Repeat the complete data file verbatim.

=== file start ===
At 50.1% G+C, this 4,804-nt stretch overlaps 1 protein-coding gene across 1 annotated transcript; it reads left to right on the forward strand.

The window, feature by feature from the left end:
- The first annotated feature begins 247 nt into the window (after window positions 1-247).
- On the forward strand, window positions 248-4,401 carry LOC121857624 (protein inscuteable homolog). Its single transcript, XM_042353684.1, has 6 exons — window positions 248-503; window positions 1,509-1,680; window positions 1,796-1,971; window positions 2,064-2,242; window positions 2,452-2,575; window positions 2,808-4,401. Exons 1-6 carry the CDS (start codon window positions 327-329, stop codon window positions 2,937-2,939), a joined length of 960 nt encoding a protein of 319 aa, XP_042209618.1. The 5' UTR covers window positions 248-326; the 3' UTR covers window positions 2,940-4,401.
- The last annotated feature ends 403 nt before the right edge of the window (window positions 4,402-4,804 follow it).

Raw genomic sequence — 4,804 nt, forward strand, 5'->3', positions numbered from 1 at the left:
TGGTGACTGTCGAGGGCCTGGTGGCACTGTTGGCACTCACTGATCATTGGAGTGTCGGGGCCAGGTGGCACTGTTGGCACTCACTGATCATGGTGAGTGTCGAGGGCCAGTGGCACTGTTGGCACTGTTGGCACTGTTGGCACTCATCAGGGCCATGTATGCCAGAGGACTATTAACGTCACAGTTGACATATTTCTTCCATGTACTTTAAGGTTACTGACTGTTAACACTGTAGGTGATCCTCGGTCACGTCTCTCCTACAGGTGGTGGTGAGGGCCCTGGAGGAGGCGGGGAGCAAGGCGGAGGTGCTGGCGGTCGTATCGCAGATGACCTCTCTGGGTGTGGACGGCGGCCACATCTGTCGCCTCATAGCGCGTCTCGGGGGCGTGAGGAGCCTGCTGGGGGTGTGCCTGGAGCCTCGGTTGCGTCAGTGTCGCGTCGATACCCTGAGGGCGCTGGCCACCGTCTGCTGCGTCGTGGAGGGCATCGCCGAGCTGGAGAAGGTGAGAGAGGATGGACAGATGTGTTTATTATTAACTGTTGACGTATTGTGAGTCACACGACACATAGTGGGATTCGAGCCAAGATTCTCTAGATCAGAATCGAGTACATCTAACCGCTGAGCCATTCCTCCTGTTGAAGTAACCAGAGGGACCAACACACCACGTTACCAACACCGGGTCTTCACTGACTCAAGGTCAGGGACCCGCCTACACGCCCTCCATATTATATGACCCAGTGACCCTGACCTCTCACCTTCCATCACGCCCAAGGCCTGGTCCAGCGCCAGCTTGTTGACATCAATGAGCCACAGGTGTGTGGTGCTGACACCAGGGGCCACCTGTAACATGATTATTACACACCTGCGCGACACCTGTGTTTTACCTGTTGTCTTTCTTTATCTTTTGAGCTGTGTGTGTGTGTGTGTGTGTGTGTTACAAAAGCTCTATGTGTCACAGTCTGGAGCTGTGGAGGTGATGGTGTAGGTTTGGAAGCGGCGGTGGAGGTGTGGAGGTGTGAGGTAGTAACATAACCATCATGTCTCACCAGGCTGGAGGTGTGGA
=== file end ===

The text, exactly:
At 50.1% G+C, this 4,804-nt stretch overlaps 1 protein-coding gene across 1 annotated transcript; it reads left to right on the forward strand.

The window, feature by feature from the left end:
- The first annotated feature begins 247 nt into the window (after window positions 1-247).
- On the forward strand, window positions 248-4,401 carry LOC121857624 (protein inscuteable homolog). Its single transcript, XM_042353684.1, has 6 exons — window positions 248-503; window positions 1,509-1,680; window positions 1,796-1,971; window positions 2,064-2,242; window positions 2,452-2,575; window positions 2,808-4,401. Exons 1-6 carry the CDS (start codon window positions 327-329, stop codon window positions 2,937-2,939), a joined length of 960 nt encoding a protein of 319 aa, XP_042209618.1. The 5' UTR covers window positions 248-326; the 3' UTR covers window positions 2,940-4,401.
- The last annotated feature ends 403 nt before the right edge of the window (window positions 4,402-4,804 follow it).

Raw genomic sequence — 4,804 nt, forward strand, 5'->3', positions numbered from 1 at the left:
TGGTGACTGTCGAGGGCCTGGTGGCACTGTTGGCACTCACTGATCATTGGAGTGTCGGGGCCAGGTGGCACTGTTGGCACTCACTGATCATGGTGAGTGTCGAGGGCCAGTGGCACTGTTGGCACTGTTGGCACTGTTGGCACTCATCAGGGCCATGTATGCCAGAGGACTATTAACGTCACAGTTGACATATTTCTTCCATGTACTTTAAGGTTACTGACTGTTAACACTGTAGGTGATCCTCGGTCACGTCTCTCCTACAGGTGGTGGTGAGGGCCCTGGAGGAGGCGGGGAGCAAGGCGGAGGTGCTGGCGGTCGTATCGCAGATGACCTCTCTGGGTGTGGACGGCGGCCACATCTGTCGCCTCATAGCGCGTCTCGGGGGCGTGAGGAGCCTGCTGGGGGTGTGCCTGGAGCCTCGGTTGCGTCAGTGTCGCGTCGATACCCTGAGGGCGCTGGCCACCGTCTGCTGCGTCGTGGAGGGCATCGCCGAGCTGGAGAAGGTGAGAGAGGATGGACAGATGTGTTTATTATTAACTGTTGACGTATTGTGAGTCACACGACACATAGTGGGATTCGAGCCAAGATTCTCTAGATCAGAATCGAGTACATCTAACCGCTGAGCCATTCCTCCTGTTGAAGTAACCAGAGGGACCAACACACCACGTTACCAACACCGGGTCTTCACTGACTCAAGGTCAGGGACCCGCCTACACGCCCTCCATATTATATGACCCAGTGACCCTGACCTCTCACCTTCCATCACGCCCAAGGCCTGGTCCAGCGCCAGCTTGTTGACATCAATGAGCCACAGGTGTGTGGTGCTGACACCAGGGGCCACCTGTAACATGATTATTACACACCTGCGCGACACCTGTGTTTTACCTGTTGTCTTTCTTTATCTTTTGAGCTGTGTGTGTGTGTGTGTGTGTGTGTTACAAAAGCTCTATGTGTCACAGTCTGGAGCTGTGGAGGTGATGGTGTAGGTTTGGAAGCGGCGGTGGAGGTGTGGAGGTGTGAGGTAGTAACATAACCATCATGTCTCACCAGGCTGGAGGTGTGGA